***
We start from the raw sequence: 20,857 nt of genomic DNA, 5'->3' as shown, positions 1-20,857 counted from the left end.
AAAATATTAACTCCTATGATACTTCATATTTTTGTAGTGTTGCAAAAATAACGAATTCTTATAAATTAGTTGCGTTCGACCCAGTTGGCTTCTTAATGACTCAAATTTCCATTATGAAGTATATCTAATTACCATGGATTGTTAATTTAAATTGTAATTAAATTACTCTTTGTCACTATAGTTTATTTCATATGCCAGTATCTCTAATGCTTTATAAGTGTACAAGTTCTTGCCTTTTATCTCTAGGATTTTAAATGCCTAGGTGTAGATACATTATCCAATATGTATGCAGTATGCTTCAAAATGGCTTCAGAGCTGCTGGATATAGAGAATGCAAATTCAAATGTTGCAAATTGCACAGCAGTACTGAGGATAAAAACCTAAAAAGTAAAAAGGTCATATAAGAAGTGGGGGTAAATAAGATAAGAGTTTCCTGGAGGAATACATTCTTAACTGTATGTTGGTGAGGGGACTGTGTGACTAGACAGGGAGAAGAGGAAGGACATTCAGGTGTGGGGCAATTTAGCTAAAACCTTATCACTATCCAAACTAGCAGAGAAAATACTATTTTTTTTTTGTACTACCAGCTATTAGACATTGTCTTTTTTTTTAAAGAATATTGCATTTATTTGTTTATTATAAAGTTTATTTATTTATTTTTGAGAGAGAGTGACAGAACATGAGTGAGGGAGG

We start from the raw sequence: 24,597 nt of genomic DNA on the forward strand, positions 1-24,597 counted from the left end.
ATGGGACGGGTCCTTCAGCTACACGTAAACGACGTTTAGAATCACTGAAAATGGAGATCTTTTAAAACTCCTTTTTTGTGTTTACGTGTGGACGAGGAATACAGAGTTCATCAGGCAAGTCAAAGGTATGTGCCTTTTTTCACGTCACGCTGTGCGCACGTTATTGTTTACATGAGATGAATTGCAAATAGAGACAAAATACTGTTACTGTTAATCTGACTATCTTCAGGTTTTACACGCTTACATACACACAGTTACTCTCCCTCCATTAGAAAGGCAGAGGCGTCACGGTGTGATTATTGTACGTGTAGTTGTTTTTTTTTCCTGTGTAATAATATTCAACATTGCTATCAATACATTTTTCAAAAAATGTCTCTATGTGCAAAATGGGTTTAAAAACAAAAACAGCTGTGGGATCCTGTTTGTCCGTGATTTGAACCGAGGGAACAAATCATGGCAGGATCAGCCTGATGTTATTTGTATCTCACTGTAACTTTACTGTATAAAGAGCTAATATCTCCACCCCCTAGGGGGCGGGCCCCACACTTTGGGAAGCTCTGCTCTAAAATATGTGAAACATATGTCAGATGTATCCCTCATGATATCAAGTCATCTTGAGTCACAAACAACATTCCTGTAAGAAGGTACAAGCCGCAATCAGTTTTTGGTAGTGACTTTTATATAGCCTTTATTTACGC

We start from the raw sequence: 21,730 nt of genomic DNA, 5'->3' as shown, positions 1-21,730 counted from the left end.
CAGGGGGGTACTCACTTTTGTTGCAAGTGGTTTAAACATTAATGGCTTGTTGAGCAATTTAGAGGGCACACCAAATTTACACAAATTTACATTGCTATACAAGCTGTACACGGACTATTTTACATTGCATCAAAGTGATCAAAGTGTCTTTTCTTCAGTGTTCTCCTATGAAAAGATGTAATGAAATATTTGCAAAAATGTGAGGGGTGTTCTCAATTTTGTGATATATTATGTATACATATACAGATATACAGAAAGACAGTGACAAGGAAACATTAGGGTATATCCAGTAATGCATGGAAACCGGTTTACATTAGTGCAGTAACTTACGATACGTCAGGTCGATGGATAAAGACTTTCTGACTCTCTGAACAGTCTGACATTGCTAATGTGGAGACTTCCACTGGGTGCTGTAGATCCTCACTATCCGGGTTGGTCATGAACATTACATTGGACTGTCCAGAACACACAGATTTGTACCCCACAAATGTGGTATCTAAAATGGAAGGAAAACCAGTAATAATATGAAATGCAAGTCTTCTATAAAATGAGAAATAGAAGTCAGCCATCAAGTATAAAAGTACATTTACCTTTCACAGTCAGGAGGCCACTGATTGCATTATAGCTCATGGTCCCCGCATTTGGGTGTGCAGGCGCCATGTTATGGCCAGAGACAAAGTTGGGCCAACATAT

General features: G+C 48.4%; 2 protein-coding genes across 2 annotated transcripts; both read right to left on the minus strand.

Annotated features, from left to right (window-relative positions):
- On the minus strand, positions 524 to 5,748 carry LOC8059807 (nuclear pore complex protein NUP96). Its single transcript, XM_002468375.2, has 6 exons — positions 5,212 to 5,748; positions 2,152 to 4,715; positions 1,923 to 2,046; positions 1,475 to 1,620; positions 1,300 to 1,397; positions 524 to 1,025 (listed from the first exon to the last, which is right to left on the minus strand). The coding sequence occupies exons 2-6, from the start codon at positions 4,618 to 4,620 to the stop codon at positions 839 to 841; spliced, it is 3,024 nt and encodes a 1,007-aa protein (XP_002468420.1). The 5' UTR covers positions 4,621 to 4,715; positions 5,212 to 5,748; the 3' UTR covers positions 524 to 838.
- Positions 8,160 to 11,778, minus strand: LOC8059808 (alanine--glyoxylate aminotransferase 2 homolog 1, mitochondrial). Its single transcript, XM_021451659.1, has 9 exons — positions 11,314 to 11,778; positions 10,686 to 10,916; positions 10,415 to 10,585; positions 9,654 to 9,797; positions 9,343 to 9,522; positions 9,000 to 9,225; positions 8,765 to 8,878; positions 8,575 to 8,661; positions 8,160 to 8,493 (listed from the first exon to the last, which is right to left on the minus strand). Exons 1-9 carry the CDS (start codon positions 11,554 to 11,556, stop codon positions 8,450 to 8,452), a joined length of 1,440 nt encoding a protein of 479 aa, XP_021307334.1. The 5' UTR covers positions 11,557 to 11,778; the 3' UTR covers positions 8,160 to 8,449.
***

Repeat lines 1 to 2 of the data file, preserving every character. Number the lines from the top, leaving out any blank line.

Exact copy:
We start from the raw sequence: 20,857 nt of genomic DNA, 5'->3' as shown, positions 1-20,857 counted from the left end.
AAAATATTAACTCCTATGATACTTCATATTTTTGTAGTGTTGCAAAAATAACGAATTCTTATAAATTAGTTGCGTTCGACCCAGTTGGCTTCTTAATGACTCAAATTTCCATTATGAAGTATATCTAATTACCATGGATTGTTAATTTAAATTGTAATTAAATTACTCTTTGTCACTATAGTTTATTTCATATGCCAGTATCTCTAATGCTTTATAAGTGTACAAGTTCTTGCCTTTTATCTCTAGGATTTTAAATGCCTAGGTGTAGATACATTATCCAATATGTATGCAGTATGCTTCAAAATGGCTTCAGAGCTGCTGGATATAGAGAATGCAAATTCAAATGTTGCAAATTGCACAGCAGTACTGAGGATAAAAACCTAAAAAGTAAAAAGGTCATATAAGAAGTGGGGGTAAATAAGATAAGAGTTTCCTGGAGGAATACATTCTTAACTGTATGTTGGTGAGGGGACTGTGTGACTAGACAGGGAGAAGAGGAAGGACATTCAGGTGTGGGGCAATTTAGCTAAAACCTTATCACTATCCAAACTAGCAGAGAAAATACTATTTTTTTTTTGTACTACCAGCTATTAGACATTGTCTTTTTTTTTAAAGAATATTGCATTTATTTGTTTATTATAAAGTTTATTTATTTATTTTTGAGAGAGAGTGACAGAACATGAGTGAGGGAGG